Friday, May 15, 2009

At Last, the Dogs Are at Rest: Sentry Canines That Spent Their Years Protecting Us and Dying Because They Weren’t Able to Become Good Family Pets, Receive the Honor They Deserve;

The Newly Revamped Cemetery Will Be Unveiled May 23; I Call Them Dorothy's Dogs

By Diana L. Chapman

There are times in my life that I wish there were more people around like Dorothy Matich and Florence Kleinjan.

These are the type of gals, who go after something, work harder than horses, and then they get it. Because of those two local heroes, when Dorothy decided that something must be done about the shameful vandalism of the historic canine cemetery, the two women mounted a small campaign, and raised more than $30,000 dollars.

The sweet and nostalgic graveyard – now with an iron-arch overlooking it called K-9 Commandos and two iron-forged German shepherds standing guard, sprung back to life after years of destruction and neglect at Fort MacArthur Historic Reservation.

The dogs, Dorothy explains, were trained to protect us at the former military site during The Cold War – and later most had to be killed for that training. The military contended they couldn’t become family pets.

They will be at peace at last in a respectful shady area at Angel’s Gate Park, where they’ve always been. But now an iron fence protects them. The military fort opened in 1914, was closed down in 1982 and became a historic museum in 1986.

Because of the two women, the newly refreshed, repaired and now gated dog cemetery (which includes one cat) and a three foot border of Palos Verdes stone will be unveiled to the public at 1 p.m., Saturday, May 23 – and is only one out of two military dog cemeteries in Southern California.

I can’t help myself. I applaud their efforts. If there were more folks like this in the world, we’d have a lot less desecration and a lot more beauty and serenity in our lives.

“I just love to come look at it,” marveled Dorothy as she walked around the cemetery, graced with a beautiful Eucalyptus on its border. “It’s been such an asset to our museum and when people walk around they are so impressed with it.”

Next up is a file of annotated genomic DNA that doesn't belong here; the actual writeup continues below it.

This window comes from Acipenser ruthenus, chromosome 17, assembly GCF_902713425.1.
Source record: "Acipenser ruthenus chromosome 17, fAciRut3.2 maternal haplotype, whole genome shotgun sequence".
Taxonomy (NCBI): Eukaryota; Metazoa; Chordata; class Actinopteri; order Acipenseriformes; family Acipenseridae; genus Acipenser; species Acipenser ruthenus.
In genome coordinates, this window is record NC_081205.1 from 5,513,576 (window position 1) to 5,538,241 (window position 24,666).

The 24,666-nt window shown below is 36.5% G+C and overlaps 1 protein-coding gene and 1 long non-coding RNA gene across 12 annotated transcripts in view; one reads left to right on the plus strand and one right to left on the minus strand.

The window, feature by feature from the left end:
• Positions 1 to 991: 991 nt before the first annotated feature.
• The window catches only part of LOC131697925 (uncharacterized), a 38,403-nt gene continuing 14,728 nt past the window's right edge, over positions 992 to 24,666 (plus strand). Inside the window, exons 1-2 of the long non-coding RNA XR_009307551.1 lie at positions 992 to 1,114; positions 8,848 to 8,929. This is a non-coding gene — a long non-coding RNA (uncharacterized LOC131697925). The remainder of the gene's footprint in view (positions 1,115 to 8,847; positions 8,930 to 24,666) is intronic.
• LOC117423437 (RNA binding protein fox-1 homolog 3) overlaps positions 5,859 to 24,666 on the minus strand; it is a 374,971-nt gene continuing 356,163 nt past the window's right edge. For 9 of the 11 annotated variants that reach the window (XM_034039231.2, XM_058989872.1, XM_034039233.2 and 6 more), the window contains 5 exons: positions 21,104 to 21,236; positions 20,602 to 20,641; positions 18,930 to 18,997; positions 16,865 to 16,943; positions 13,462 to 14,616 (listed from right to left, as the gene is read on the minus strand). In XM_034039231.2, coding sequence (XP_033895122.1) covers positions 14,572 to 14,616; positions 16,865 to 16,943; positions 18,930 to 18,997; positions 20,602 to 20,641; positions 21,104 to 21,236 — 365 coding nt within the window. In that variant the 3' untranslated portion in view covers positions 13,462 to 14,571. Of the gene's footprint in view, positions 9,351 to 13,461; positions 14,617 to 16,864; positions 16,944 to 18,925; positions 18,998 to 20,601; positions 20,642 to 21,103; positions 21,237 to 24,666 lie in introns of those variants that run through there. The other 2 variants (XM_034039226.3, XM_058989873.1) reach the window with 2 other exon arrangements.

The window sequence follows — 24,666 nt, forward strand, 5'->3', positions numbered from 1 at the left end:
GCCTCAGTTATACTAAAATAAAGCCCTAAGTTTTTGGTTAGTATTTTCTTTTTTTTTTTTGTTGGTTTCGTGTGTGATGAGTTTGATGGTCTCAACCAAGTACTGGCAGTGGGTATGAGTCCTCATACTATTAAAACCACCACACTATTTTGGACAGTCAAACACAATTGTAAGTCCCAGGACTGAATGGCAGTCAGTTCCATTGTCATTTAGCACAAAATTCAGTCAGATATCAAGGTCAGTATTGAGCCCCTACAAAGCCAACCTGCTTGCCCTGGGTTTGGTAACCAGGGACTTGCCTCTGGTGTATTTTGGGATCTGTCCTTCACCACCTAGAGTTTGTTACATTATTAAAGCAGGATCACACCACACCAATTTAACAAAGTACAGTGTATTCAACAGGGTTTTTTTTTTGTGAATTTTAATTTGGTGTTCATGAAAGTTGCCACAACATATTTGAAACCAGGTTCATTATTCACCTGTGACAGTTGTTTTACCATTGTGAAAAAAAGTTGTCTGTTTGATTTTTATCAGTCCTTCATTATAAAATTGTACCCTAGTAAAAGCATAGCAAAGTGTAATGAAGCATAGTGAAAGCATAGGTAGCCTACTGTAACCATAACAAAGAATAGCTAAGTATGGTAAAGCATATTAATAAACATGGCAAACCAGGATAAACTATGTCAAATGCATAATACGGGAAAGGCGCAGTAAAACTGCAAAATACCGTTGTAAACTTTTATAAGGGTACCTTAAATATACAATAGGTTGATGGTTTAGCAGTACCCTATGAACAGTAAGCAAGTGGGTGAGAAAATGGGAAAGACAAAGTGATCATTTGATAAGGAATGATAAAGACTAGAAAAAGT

When I got my sneak preview, the only thing I could say was how much I felt at peace in this tiny, sacred spot. When creatures and humans die to save us – they deserve at least this.

Canines such as Lance and Barron, who both died by the age of 12, Peter, 7, and Jack, 11, are buried there.

But years of vandalism, stealing, and disrepair, left dogs like Cheetah and the rest out in a grassy space in cold, disrespect. Other dogs from the next generations left their dumps on the graveyard.

Many of the dogs’ plaques were stolen or destroyed. To make matters worse, the fence around the cemetery had collapsed.

As most us of us living here already know, a lot of muscle has to be flexed to get any projects through massive bureaucracy of Los Angeles – where nothing slides on the rivers of easiness.

But between the two women and the museum director, Steven Nelson, it was done after three years of hard work.

Visitor and museum volunteer, David Reid, comes down from Burbank to work at the museum. He too praised the cemetery which he saw for the first time last week.

“Look at this sitting here,” David said with wonder. “There isn’t an equivalent around that you know of. These are forgotten dogs and the dogs suffered a lot – for us.”